Running and Scheduling Workflows#

Flyte supports the development and debugging of tasks and workflows in a local setting, which increases the iteration speed of building out your data- or machine-learning-driven applications.

Running your workflows locally is great for the initial stages of testing, but what if you need to make sure that they run as intended on a Flyte cluster? What if you need to run them on a regular cadence?

In this guide we’ll cover how to run and schedule workflows for both development and production use cases.


This guide assumes that you’ve completed the previous guides for Initializing a Flyte project and Packaging and Registering Workflows.

Create a FlyteRemote Object#

In the Introduction to Flyte, you saw how to run Flyte workflows with pyflyte run in the case that you’re working with standalone scripts.

Once you’re working with larger projects where you’ve registered workflows to a Flyte cluster, we recommend using the FlyteRemote client to run workflows from a Python runtime. First, let’s create a FlyteRemote object:

from flytekit.remote import FlyteRemote
from flytekit.configuration import Config

remote = FlyteRemote(

Running a Workflow#

You can run workflows using the FlyteRemote execute() method, where you need to pass in a dictionary of inputs that adhere to the interface defined by the workflow.

If you have access to the @workflow-decorated function in your Python runtime environment, you can import and execute it directly:

from workflows.example import wf

execution = remote.execute(wf, inputs={"name": "Kermit"})


You can also launch workflows via flytectl which you can learn more about in the User Guide

Running a Launchplan#

Similar to workflows, you can run launch plans with FlyteRemote:

If you have a LaunchPlan defined in your Python runtime environment, you can execute it directly:

from workflows.example import wf

launch_plan = LaunchPlan.get_or_create(
    wf, name="launch_plan", default_inputs={"name": "Elmo"},

execution = remote.execute(launch_plan, inputs={})

Running a Task#

You can also run individual tasks on a Flyte cluster using FlyteRemote:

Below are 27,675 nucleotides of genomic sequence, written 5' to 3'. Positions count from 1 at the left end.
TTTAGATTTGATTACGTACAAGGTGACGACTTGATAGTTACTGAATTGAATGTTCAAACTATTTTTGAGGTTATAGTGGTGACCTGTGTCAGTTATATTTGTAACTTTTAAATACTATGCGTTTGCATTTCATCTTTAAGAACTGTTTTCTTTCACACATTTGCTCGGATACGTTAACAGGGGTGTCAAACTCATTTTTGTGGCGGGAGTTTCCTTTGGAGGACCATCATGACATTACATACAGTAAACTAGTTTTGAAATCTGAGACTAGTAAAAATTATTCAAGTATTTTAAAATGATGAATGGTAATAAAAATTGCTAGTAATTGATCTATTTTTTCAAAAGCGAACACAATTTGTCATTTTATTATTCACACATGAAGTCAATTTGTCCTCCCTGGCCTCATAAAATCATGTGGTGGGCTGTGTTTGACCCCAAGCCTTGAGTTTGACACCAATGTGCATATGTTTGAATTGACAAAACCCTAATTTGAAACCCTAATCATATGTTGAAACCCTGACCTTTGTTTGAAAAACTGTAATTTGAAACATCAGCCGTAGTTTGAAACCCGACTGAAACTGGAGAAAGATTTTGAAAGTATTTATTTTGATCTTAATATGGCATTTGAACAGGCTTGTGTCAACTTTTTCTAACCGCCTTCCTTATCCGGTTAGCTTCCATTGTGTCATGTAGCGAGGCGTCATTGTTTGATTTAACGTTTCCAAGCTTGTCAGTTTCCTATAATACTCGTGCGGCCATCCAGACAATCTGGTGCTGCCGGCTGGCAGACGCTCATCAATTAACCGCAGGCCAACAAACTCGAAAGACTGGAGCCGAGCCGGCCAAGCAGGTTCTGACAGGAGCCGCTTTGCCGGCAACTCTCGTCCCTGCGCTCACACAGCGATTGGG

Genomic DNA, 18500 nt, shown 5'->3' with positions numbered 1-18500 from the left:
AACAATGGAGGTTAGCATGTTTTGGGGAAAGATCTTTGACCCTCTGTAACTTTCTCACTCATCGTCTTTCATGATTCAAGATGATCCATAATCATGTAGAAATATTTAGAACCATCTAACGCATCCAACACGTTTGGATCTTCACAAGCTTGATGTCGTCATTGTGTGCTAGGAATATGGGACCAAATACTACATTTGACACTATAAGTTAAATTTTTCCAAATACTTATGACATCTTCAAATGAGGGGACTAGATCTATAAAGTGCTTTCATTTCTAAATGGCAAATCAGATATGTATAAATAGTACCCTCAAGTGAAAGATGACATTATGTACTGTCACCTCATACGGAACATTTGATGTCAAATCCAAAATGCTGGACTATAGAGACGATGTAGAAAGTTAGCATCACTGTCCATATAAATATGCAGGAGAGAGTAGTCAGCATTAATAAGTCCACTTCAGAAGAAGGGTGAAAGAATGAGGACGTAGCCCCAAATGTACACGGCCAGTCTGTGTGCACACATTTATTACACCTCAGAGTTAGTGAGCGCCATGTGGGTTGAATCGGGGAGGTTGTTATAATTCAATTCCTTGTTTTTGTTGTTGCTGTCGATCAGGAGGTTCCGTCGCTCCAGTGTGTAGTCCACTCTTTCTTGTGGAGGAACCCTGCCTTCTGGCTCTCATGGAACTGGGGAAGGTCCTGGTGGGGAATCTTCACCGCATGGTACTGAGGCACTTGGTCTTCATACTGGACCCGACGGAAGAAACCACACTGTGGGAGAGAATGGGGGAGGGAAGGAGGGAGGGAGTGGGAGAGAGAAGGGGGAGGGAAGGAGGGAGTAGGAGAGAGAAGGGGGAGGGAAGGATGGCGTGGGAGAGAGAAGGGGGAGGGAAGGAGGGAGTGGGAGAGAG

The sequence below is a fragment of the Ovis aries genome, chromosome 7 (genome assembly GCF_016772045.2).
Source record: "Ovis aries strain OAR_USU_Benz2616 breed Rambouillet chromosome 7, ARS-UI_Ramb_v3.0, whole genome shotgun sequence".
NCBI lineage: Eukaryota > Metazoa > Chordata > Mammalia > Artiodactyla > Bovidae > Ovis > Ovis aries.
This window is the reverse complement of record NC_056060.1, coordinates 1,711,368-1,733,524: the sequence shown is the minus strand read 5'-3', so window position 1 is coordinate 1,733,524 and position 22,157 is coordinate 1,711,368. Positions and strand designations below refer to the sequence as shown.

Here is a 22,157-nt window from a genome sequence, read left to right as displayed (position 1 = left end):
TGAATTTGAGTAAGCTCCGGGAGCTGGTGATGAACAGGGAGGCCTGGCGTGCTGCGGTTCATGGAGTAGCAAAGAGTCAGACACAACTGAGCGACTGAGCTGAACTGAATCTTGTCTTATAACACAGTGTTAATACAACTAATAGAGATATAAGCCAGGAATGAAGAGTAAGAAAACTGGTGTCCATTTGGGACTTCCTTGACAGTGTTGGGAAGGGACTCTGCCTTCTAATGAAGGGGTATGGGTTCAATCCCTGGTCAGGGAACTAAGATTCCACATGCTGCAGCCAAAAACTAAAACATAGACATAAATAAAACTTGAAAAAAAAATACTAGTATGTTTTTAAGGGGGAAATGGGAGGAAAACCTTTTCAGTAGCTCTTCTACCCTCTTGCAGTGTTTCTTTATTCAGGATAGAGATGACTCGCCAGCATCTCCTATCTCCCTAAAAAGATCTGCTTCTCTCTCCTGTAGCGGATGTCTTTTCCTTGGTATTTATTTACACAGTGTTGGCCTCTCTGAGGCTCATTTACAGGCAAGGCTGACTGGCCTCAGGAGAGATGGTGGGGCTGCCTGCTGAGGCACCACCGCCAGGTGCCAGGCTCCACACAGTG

If you have access to the @task-decorated function in your Python runtime environment, you can import and execute it directly:

from workflows.example import say_hello

execution = remote.execute(say_hello, inputs={"name": "Kermit"})


You can also launch tasks via flytectl, learn more in the User Guide

Fetching Inputs and Outputs of an Execution#

By default, FlyteRemote.execute is non-blocking, but you can also pass in wait=True to make it synchronously wait for the task or workflow to complete.

Print out the Flyte console url corresponding to your execution with:

print(f"Execution url: {remote.generate_console_url(execution)}")

Synchronize the state of the Flyte execution object with the remote state during execution with the sync() method:

synced_execution = remote.sync(execution)
print(synced_execution.inputs)  # print out the inputs

You can also wait for the execution after you’ve launched it and access the outputs:

completed_execution = remote.wait(execution)
print(completed_execution.outputs)  # print out the outputs

Scheduling a Launch Plan#

Finally, you can create a LaunchPlan that’s scheduled to run at a particular cadence by specifying the schedule argument:

from flytekit import LaunchPlan, CronSchedule

from workflows.example import wf

launch_plan = LaunchPlan.get_or_create(
    # run this launchplan every minute
    schedule=CronSchedule(schedule="*/1 * * * *")
    default_inputs={"name": "Elmo"},

You can also specify a fixed-rate interval:

from datetime import timedelta
from flytekit import FixedRate

launch_plan = LaunchPlan.get_or_create(
    default_inputs={"name": "Elmo"},

Passing in the Scheduled Kick-off Time#

Suppose that your workflow is parameterized to take in a datetime argument, which determines how the workflow is executed (e.g. reading in data using the current date).

You can specify a kickoff_time_input_arg in the schedule so that it automatically passes the cron schedule kick-off time into the workflow:

from datetime import datetime
from flytekit import workflow, LaunchPlan, CronSchedule

def process_data_wf(kickoff_time: datetime):
    # read data and process it based on kickoff_time

process_data_lp = LaunchPlan.get_or_create(
        schedule="*/1 * * * *",

Registering Launch Plans#

Any of the methods described in the Registering Workflows guide will register a launchplan as long as it’s defined in any of the Python modules that you want to register to a Flyte backend.

Activating a Schedule#

Once you’ve registered your launch plan, You can use the FlyteRemote client or the flytectl CLI to activate the schedule:

launchplan_id = remote.fetch_launch_plan(name="process_data_lp").id
remote.client.update_launch_plan(launchplan_id, "ACTIVE")

Deactivating a Schedule#

Similarly, you can deactivate a launchplan with:

launchplan_id = remote.fetch_launch_plan(name="process_data_lp").id
remote.client.update_launch_plan(launchplan_id, "INACTIVE")

What’s Next?#

In this guide, you learned about how to:

  • Run tasks, workflows, and launch plans using FlyteRemote.

  • Create a cron schedule to run a launch plan at a specified time interval.

In the next guide, you’ll learn how to visualize tasks using Flyte Decks.